Water Wars Pit Rural and Urban Texas Against Each Other

Fast-growing North Texas towns need water. But a reservoir project will displace families who have lived in Fannin County for generations.

The Red River on the Oklahoma-Texas border.
The Red River on the Oklahoma-Texas border. Wikimedia

Fast-growing North Texas towns need water. But a reservoir project will displace families who have lived in Fannin County for generations.

The Red River on the Oklahoma-Texas border.
The Red River on the Oklahoma-Texas border. Wikimedia

You know you’re getting close to Harrold Witcher’s place when you pass the water tower in Carson, a community of 22 people in northeast Texas just south of the Oklahoma border. A mere 20 minutes from the Red River, this is a part of the state that’s predicated on precipitation. Folks here can count on Bois d’Arc Creek to flood several county roads at least once a year, and a chief source of recreation is fishing in one of several nearby lakes.

All that rain makes this ideal country for growing soybeans and raising cattle on verdant green pastures. That’s the line of business Harold Witcher is in.

Witcher, who also raises cattle on an additional 300 acres in eastern Fannin County—which is about an hour northeast of the water district’s headquarters in Wylie—has worked in agriculture for most of his life, he says. He credits ample rainfall for much of his success. Bonham, the county seat, sees 46 inches of rain a year, nearly double the amount the West Texas town of Abilene gets. But the rain that’s helped keep 68-year-old Witcher in crops and cattle for so long will be his undoing. With the help of a Dallas-area water supplier, Witcher’s land, along with his business, will soon be underwater.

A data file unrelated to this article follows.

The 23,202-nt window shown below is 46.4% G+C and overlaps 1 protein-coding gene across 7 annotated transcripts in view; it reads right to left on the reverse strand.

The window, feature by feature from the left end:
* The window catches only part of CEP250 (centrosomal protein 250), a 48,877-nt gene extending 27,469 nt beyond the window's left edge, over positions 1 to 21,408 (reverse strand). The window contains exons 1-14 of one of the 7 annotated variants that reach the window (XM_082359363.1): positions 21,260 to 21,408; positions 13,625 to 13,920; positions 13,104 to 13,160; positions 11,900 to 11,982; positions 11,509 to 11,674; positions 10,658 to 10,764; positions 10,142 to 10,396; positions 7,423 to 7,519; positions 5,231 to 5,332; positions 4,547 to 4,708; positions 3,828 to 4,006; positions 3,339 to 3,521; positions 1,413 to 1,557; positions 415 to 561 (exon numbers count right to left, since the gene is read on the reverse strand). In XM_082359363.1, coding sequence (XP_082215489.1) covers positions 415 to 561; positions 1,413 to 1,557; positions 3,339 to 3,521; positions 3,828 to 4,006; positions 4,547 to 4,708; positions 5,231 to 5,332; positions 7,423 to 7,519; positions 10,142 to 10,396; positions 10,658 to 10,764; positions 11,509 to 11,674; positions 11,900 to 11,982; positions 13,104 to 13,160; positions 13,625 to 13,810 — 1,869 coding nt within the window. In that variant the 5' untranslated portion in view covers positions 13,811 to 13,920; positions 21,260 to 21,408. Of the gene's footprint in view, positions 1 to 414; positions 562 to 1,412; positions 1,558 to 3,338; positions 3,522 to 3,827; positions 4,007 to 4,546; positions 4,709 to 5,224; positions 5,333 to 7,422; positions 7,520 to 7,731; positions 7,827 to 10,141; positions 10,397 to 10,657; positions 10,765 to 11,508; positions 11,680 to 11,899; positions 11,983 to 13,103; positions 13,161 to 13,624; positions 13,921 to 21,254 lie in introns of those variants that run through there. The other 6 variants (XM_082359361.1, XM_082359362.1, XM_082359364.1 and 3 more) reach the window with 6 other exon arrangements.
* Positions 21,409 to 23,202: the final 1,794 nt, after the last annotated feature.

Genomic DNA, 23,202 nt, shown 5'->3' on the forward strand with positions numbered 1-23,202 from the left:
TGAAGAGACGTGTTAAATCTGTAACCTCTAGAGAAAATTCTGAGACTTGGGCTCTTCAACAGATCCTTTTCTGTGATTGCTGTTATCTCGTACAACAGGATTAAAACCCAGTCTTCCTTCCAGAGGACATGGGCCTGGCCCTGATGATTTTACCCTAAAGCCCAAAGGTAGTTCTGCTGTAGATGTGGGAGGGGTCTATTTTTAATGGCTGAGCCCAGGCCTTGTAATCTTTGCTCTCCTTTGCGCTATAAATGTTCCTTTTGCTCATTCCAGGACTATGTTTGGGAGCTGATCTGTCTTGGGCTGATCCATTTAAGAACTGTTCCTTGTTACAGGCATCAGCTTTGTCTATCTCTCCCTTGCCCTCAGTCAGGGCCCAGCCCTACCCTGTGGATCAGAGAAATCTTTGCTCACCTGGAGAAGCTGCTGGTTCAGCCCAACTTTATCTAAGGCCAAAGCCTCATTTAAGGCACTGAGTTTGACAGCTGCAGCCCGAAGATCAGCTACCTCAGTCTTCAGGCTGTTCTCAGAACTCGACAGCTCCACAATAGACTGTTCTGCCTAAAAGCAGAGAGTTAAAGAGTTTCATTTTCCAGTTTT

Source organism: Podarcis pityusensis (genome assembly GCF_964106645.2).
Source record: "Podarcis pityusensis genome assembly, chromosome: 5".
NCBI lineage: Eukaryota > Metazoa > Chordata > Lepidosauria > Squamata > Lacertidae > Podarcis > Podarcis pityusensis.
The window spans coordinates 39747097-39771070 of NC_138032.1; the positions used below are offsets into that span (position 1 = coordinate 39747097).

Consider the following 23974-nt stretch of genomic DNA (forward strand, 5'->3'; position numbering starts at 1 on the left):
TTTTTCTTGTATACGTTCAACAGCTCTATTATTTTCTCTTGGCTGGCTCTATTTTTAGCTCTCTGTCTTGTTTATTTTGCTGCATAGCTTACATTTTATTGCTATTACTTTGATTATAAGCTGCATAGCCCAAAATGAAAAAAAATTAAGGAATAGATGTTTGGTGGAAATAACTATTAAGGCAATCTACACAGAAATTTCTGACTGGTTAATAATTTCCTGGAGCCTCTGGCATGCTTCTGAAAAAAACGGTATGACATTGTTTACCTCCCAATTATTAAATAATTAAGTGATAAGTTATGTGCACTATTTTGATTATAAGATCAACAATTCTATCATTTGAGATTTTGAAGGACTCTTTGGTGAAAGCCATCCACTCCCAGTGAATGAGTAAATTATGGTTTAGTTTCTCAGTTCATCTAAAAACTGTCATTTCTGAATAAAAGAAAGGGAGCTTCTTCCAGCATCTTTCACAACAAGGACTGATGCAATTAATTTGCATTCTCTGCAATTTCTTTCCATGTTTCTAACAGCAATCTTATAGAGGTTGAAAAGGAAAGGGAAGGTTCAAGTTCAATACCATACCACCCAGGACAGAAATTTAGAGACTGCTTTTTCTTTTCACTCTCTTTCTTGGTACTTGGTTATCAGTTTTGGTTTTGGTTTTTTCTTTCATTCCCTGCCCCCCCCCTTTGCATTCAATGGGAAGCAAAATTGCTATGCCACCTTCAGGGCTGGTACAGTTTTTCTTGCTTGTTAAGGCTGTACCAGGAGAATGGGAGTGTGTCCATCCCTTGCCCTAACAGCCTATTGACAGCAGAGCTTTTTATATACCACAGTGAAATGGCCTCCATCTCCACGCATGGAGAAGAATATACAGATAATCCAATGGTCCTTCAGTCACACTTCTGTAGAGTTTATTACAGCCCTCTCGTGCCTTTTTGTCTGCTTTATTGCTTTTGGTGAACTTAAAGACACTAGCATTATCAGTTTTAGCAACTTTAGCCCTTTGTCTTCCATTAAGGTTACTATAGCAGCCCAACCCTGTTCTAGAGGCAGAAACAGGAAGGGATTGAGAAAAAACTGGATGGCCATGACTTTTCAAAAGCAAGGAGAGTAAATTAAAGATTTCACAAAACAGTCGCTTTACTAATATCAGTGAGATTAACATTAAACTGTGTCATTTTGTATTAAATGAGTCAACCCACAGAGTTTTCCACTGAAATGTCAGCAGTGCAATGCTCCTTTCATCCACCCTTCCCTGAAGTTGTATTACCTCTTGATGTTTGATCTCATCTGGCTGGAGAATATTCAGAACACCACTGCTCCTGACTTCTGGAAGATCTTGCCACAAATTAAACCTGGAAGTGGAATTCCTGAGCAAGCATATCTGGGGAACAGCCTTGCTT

Fannin County is the future home of the Bois d’Arc Lake Reservoir, a 26-square mile body of water that will stretch across the central and eastern parts of the county and hold 367,609 acre-feet of water. The projected cost of building the reservoir, which includes a pump station, a dam, and pipelines, is $1.6 billion. Once completed, it’ll be the first major reservoir built in Texas in nearly three decades.

Mike Rickman, deputy director of the North Texas Municipal Water District, said the project is needed to ensure the region doesn’t run out of water in the next big drought.

“We need enough supply to take us through what is the equivalent of the drought of record,” Rickman said. “In our world, that would be seven years in duration. It is a lot of water that’s needed.”

The water district, which is building the Bois d’Arc lake, plans to pipe water from the reservoir 40 miles southwest to McKinney starting in 2022. The town of McKinney, along with other suburban enclaves bordering Dallas, represent some of the fastest growing communities in the entire nation. Rickman says all those residents expect a steady source of water—but meeting the demand is a tall order.

But some residents of Fannin County, including Witcher, will pay a high price to provide urbanites with water—namely their homes and land that’s been in the family for generations.

“A lot of the people in urban areas I’ve talked to about this that were raised in the urban environment, they say, well, just go get yourself another place,” Witcher said. “That is easier said than done. You just can’t go replace something that you’ve worked at your whole life. It’s not like going and buying a new house. It’s not the same.”

The Bois d’Arc project is one answer to a perennial question asked by water providers in Texas metros: Where will we find our future water source? Historically, they’ve eyed rural areas to fill that need, said Jim Blackburn, a Texas water expert and professor of environmental law at Rice University.